Since I'm a woman, would you be more comfortable if I wrote about how the female soldiers at Abu Ghraib should have been above the males? Would that fit with your worldview better than how I really write, where I'm comfortable enough with my gender to use the appropriate slurs for a wuss?

And you twisted my words around with the child v. child thing: I said that an American life is worth more than any other nationality's life, no matter if it's a woman or child. I don't see that as pathology, just honesty.

Partly to monitor the war cheerleaders’ websites, the collapse of the war effort in the drop off of comments, the doublethink. To read the open diary of a war cheerleader and see the effect of, for instance, the torture policy revelation -- in your case, spontaneous crying and a recourse to Ben Gay and puppies. Then after a few days the return to the denial mode -- the “just a few idiots did it” argument.

I don't see any "collapse of the war effort", so I don't know what you mean by that. And I did react horribly to what these errant soldiers did at Abu Ghraib; no amount of puppies or Ben Gay will make me justify their actions. (Nice dig there though. Way to mock my personal life. My grandma died last fall too; wanna make fun of that?) Nobody is in denial mode here; the morons are being court martialed and dealt with, and everyone I know wants to see that happen.

Partly info: The great links you disagree with -- the vet turning old war posters into antiwar posters, the thoughtful antiwar writers. Strangely, you donÂ’t target extremists -- maybe because you donÂ’t see yourself as one -- but reasonable dissidence, and then I learn about them too. Thanks.

Um, see the problem is that there never was any vet making anti-war posters; there was a man pretending to be a vet to get attention. Micah Wright was never in the military, so for you to say that I provided you a link to a reasonable dissident is absurd.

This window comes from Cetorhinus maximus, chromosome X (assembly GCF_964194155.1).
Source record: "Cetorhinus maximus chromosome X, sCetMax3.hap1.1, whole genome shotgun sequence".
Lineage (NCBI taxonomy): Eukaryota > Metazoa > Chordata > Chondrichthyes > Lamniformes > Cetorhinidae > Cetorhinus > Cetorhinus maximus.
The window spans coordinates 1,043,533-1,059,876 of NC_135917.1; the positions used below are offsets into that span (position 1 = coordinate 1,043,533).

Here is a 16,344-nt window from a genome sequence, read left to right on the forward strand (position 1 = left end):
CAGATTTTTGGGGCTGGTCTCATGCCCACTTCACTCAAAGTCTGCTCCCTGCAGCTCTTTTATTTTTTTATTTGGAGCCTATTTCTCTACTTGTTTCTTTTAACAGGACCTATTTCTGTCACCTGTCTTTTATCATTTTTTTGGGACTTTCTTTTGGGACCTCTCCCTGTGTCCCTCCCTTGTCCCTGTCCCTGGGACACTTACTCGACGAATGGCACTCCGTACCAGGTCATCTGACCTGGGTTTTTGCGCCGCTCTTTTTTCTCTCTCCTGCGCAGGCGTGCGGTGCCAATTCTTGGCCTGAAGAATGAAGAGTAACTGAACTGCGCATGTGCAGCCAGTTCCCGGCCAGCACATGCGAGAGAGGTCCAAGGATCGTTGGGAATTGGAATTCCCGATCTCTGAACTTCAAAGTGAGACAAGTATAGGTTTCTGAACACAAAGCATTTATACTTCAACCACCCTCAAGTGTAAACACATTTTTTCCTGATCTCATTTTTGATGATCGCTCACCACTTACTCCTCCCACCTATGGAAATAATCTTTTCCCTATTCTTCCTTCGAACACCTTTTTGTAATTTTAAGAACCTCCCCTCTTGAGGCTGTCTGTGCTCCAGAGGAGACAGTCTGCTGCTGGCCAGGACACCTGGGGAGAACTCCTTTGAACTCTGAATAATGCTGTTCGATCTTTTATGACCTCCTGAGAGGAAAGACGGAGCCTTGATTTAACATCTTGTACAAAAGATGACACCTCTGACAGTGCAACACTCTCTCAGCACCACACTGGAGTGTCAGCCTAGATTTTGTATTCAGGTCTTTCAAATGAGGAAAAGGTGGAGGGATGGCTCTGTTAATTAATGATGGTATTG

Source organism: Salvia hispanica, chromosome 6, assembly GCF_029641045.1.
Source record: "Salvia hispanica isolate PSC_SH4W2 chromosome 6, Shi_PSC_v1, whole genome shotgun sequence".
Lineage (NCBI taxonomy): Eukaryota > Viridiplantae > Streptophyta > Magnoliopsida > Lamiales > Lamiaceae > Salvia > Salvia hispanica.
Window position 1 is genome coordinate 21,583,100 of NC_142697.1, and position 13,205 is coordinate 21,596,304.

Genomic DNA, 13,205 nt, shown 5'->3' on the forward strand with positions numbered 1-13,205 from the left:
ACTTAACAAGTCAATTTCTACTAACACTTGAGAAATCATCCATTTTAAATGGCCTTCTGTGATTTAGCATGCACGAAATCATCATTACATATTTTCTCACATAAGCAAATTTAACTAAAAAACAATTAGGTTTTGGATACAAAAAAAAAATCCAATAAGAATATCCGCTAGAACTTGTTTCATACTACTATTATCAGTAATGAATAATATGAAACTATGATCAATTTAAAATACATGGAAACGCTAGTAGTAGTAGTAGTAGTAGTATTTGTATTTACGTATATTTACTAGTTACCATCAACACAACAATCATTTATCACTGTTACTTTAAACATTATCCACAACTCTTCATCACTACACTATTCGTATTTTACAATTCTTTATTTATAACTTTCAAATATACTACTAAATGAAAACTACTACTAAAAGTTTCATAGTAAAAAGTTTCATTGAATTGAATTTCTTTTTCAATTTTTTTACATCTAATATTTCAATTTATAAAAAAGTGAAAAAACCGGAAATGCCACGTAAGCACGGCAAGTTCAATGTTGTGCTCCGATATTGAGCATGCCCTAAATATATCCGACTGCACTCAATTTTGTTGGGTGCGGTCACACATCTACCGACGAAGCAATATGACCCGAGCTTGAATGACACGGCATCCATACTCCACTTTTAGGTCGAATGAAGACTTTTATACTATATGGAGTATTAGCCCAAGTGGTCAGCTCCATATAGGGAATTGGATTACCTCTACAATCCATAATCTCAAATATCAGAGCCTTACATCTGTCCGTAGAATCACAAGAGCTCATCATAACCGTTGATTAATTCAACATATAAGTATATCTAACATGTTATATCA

No, I wouldn’t dream of making you “switch over to the other side” -- as your admitted black-and-white worldview sees it. I do check if any light can crack through it. (By the way, a black-and-white worldview is something you share with radical Islam. They say we become what we hate.)

Well, if we become what we hate, then I'm either 1) a carrot 2) a dirty George Foreman grill or 3) a troll who spends his time mocking bloggers instead of creating his own blog and taking what he dishes out.


More above about compatriots.

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May 26, 2004


Uh, wow.

I didn't think this article could get any weirder than Tim's introduction, but it sure does. Apparently there are women out there who think that a good way to get their politics across is to write it on their underpants and flash people.


The Eves are plotting a racy panty performance for Sept. 1 featuring 100 women dressed in white trench coats and their signature matching panties. "At 3 p.m.," the Axis Web site advertises, "Eves will perform a group flashing in order to create a media spectacle and send a political postcard: We will not tolerate lies and cover-ups!"

This cannot be for real. There cannot be people in this world who honestly think that political discourse written on your underwear is a form of activism. Surely they can't take themselves seriously. Right?

Tasha, who is 33, was presiding over a late-night panty powwow with Zazel and Elizabeth. As Elizabeth perched on Tasha's couch, Zazel sprawled on the floor in a cream-colored body suit and lavender "Lick Bush" thong. "I think sometimes verbal discourse is insufficient as a mode of expression," Tasha said, as if she were delivering a lecture for her fellowship at a prominent New York university. "There's something raw and wonderful and gratifying about the more gestural expression of the flash. By putting on these bold, outrageous displays, we want to inspire others to also be bold."

You are doing absolutely nothing for the state of world affairs by exposing anti-Bush underpants. Grow up, you weirdos.

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I had some additional thoughts about our values documented in movies last night after I turned off the computer. It's hard not to project our American experience onto Iraqis.